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F136 Tests Lag Four Months


The second engine program for the Joint Strike Fighter, beset by technical problems and funding shortfalls, now looks to be delayed by about four months, according to a congressional aide and the General Electric/Rolls Royce team.

The basic problem, as Buzz readers know, is a lug nut that attaches the diffuser to the combustor. It is being redesigned.

"I think the delay on the F136 will be at least four months," the congressional aide said. "It doesn’t help that, with at least a $30 million a month burn rate, OSD is not giving them the money they need. Having no appropriations bill doesn’t help, but the CR lets them spend at the burn rate needed. Also, they have been shorted about $175 million over the 2007-2009 period by Congress from what the program office said was required to execute the planned program. Last I heard it was half, $15 million, so far, for what GE needs in December (as of last week). It is not good when the program manager is having to spend the kind of time he is having to spend on managing pennies instead of focusing on engine issues.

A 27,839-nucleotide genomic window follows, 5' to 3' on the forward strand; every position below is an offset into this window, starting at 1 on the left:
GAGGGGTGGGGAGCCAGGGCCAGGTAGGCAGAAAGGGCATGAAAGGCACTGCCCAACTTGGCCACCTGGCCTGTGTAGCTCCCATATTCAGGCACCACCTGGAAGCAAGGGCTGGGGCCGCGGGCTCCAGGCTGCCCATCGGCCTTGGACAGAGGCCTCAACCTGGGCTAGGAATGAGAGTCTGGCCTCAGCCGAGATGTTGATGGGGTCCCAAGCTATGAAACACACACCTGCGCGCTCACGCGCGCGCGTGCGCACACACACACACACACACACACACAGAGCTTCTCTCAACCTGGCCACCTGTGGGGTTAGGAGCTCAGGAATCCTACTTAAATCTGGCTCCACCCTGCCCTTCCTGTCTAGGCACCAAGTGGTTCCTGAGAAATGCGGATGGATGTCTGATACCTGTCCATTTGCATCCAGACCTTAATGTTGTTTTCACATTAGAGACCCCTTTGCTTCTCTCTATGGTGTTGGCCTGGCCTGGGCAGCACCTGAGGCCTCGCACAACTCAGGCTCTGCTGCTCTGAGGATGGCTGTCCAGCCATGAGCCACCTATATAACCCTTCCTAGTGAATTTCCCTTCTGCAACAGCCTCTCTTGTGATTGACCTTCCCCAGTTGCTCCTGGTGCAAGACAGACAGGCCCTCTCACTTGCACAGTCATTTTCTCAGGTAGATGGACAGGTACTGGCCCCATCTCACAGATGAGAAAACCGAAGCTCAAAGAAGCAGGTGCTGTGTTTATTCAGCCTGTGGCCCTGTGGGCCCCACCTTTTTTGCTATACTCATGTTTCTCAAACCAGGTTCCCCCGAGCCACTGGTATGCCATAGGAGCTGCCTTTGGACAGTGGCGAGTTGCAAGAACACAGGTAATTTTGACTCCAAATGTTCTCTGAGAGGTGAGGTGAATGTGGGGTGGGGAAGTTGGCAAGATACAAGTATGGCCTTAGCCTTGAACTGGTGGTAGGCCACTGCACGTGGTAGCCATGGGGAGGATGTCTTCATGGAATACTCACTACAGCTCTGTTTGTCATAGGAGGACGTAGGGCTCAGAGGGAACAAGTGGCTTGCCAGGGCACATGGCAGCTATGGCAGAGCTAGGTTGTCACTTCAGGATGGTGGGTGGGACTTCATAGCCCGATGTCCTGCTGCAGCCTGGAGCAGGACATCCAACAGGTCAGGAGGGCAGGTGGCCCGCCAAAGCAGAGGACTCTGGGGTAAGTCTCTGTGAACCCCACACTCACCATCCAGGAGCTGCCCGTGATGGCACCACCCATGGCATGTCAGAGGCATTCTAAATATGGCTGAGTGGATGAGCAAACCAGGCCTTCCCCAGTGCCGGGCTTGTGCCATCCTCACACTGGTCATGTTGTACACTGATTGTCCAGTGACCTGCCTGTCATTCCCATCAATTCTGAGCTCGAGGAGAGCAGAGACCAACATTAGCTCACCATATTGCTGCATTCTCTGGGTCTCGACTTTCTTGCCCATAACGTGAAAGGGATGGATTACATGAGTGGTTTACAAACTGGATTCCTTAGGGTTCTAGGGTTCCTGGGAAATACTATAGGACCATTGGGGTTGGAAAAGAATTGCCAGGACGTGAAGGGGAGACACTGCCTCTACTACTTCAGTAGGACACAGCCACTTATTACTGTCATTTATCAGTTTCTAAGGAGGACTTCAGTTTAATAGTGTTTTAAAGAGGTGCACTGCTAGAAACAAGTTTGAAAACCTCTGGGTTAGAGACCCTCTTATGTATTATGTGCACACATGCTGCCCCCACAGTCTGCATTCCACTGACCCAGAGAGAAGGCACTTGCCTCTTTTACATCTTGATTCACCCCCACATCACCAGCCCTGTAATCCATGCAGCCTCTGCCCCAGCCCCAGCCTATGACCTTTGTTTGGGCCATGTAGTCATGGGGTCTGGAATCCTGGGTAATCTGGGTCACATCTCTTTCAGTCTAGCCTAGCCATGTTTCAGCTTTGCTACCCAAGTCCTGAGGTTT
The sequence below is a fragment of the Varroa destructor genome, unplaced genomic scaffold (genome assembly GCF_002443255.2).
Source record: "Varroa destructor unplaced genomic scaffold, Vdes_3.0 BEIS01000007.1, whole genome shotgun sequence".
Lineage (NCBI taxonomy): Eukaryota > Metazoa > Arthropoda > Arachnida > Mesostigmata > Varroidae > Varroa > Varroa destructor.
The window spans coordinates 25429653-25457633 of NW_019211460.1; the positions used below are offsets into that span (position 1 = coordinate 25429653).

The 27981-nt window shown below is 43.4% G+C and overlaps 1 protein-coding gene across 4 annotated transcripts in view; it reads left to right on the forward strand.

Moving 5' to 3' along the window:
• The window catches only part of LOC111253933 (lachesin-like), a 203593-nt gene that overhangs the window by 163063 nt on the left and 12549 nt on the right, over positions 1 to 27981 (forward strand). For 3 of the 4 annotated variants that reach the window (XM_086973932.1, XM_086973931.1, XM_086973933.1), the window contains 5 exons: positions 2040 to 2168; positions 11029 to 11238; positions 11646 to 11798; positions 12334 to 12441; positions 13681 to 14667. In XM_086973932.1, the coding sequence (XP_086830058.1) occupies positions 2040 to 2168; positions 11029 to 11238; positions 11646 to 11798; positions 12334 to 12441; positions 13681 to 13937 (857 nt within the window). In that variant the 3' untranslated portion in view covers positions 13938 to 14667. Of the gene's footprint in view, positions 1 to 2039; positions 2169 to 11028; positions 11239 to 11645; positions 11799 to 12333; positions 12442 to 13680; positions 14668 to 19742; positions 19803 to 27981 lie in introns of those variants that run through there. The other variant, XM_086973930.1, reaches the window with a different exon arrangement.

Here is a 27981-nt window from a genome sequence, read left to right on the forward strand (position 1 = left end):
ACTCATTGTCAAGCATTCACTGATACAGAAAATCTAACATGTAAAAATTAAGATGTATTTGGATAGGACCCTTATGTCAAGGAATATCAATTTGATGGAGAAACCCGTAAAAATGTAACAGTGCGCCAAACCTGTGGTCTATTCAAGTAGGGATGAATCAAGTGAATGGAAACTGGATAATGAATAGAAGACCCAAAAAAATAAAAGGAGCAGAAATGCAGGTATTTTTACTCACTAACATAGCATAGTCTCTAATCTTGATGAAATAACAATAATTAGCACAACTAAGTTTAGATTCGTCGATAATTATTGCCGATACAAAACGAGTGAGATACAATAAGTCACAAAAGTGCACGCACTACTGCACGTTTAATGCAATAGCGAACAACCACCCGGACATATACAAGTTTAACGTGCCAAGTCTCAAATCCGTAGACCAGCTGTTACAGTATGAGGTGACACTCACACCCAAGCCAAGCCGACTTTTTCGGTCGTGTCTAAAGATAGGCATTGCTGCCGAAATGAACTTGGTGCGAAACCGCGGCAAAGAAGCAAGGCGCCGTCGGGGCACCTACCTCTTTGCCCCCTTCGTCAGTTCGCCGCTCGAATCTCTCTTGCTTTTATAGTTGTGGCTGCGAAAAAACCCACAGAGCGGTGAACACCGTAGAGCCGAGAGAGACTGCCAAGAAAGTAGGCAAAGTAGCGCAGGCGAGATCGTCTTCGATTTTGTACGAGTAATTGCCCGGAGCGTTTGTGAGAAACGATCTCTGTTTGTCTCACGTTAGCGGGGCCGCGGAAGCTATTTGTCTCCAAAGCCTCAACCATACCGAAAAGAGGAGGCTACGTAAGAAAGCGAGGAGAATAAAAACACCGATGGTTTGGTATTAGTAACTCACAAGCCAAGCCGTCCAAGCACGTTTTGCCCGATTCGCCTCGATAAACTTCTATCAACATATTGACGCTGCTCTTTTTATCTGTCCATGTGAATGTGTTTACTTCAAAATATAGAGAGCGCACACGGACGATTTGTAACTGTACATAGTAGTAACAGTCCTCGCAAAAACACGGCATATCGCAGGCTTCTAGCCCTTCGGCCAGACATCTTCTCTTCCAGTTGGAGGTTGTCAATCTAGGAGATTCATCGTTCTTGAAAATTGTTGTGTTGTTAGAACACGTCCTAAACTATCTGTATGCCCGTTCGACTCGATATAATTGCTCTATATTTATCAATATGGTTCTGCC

GE spokesman Rick Kennedy added some details to the "funding shortfalls" issue, saying the $2.4 billion SDD program has not been fully funded but "has won marks with the JSF office by still delivering on budget, and delivering key milestones on schedule, such as Preliminary Design Review, Critical Design Review, and First Engine To Test."

Kennedy, answering criticism that the GE/RR program is suffering acute problems to its test program, said they have "accumulated more than 800 test hours -- 207 hours of engine core and turbofan tests in the pre-SDD phase, and since 2006, 557 hours in the formal SDD program. The SDD product-configuration engines, which began running in 2009, have 52 hours of tests. So, we are a few hundred hours behind the original SDD test plan, but testing is expected to resume in January, and during 2010, we plan to run no less than six development engines."

The test results garnered so far meet "all of our expectations in terms of thrust, temperature margins, and fuel consumption – confirming the vital role that it will play competing in the JSF program. Performance shortfalls can require significant aeromechanical design changes, and we aren't facing that," Kennedy said.

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